A marginalized fabric that was even “considered an insult if they offered it to you”, he specifies, delighted to see that today “there is no Burkinabè who does not have Koko Dunda in his wardrobe”.

It all started in 2014 after the fall of President Blaise Compaoré. Times are tough for a designer in a tough economic climate. “We had to give people a taste for dressing and wearing what comes from home.”

I found the Faso Dan Fani too thick. One day I came across Tie ti barala in the market. I bought some and started making models with them.

“At first people were shocked when they saw me working on this cloth. But I saw something in it, I felt its potential. Initially, they worked on gabardine, only in two colors: green and purple. And always with the same motives. »

So he works with dyers to change materials (muslin cloth, sam, glazed cotton, etc.) and change colors.

It was probably during a trip to Congo Brazzaville that he became aware of the value of this processed fabric. “I was invited to Congo and I arrived with some creations”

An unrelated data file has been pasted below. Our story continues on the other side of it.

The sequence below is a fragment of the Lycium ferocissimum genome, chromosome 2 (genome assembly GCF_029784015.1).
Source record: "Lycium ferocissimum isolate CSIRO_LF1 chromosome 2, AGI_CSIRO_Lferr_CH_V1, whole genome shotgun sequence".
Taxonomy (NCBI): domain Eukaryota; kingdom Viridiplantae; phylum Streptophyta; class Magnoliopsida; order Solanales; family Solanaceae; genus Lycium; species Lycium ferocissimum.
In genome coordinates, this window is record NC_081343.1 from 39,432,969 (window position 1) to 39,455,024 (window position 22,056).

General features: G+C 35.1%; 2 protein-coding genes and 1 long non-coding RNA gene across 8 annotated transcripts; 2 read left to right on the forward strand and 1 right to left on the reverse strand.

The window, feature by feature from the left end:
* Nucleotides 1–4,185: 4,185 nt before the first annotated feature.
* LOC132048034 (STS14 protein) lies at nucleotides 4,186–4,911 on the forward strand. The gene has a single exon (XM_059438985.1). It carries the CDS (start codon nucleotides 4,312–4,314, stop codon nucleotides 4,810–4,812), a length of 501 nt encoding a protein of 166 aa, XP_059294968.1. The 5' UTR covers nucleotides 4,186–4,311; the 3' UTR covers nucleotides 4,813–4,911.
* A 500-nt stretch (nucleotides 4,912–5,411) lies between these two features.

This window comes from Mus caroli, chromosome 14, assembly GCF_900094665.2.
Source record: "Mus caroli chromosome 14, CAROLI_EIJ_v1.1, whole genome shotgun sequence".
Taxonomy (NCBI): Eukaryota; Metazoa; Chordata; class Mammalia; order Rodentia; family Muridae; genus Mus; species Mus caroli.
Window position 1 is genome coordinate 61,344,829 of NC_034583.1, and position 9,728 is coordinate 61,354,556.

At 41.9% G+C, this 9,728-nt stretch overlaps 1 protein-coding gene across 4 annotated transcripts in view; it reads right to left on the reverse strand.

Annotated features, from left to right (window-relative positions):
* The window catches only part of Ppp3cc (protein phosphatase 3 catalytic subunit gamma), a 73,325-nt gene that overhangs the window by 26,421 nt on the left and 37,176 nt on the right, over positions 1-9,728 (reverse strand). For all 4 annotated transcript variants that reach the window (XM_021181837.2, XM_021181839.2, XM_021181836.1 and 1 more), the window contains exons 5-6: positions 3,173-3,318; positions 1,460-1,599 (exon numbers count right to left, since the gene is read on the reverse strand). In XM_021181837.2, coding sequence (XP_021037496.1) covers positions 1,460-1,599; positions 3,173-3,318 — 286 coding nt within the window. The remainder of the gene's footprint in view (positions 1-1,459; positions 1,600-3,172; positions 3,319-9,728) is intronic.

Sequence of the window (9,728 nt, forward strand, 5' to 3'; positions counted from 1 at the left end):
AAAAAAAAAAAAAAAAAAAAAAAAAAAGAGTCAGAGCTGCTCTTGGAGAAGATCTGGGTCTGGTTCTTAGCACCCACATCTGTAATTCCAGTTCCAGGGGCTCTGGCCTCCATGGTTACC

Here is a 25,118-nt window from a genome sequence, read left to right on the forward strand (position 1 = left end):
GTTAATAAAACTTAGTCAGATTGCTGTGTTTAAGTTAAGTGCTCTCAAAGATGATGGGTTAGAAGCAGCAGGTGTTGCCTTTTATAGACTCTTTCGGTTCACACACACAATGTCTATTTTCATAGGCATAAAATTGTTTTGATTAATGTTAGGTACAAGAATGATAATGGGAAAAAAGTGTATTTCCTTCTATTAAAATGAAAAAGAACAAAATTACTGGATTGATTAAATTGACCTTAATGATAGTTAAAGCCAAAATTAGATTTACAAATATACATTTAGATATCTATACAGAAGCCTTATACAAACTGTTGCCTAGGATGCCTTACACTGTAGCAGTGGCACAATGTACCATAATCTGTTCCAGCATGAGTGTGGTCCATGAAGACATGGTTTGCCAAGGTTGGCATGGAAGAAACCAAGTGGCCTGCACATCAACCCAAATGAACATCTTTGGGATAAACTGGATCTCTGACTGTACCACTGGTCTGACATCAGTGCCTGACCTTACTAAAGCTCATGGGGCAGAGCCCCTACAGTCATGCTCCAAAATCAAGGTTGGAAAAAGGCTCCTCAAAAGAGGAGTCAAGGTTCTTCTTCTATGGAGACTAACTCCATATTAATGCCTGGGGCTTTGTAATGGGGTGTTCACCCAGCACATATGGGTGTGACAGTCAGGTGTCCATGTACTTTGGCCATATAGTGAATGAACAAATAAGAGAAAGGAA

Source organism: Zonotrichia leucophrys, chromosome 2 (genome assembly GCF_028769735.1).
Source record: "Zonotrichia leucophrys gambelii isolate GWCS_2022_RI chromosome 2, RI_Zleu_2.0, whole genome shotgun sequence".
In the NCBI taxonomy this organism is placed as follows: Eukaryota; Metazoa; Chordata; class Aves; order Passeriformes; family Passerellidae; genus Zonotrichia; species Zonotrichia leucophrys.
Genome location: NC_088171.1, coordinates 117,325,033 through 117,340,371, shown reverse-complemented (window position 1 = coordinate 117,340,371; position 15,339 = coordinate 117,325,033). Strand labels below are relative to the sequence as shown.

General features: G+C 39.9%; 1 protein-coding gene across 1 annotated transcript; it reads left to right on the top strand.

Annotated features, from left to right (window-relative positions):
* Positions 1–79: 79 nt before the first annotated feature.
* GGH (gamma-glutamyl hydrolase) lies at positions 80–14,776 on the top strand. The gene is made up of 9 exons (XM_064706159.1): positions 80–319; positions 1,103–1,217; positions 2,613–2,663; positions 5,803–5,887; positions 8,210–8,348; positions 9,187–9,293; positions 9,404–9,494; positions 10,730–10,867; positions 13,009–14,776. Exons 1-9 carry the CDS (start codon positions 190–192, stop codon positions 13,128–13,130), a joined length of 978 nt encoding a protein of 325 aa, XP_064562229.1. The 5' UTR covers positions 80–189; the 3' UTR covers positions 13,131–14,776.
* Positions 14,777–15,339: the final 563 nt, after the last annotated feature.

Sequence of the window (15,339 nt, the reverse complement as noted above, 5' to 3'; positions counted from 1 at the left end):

And in the land of sapa (the Society of Ambiences and Elegant People), price often determines value. So a Congolese friend, finding the prices Sébastien wanted to charge ridiculous, made sure to set new prices.

He managed to sell a shirt for 150 euros (almost 100,000 FCFA) and a dress for 400 euros (262,000 FCFA)! “For me it was like robbing people,” he recalls. In a week in Brazzaville, he made his monthly turnover in Ouagadougou.

The political instability of the time prevented him from settling in the Congo.

So he has a brilliant idea: to give this fabric dignity by changing its name. He organizes a press conference to rename “Tie ti barala” and give it the name “Koko Dunda”, which means “the entrance to Koko” in Dioulas, as a sign of respect for the Koko neighborhood in Bobo Dioulasso where the mothers make this cloth.

In the process, he created a 100% Koko Dunda collection for men and women and organized a private fashion show to launch it. Success is dazzling. He even offers clothes to the president. And what was his surprise when he saw Rocha Marc Christian Kaboré in a jersey during the meeting of the heads of state.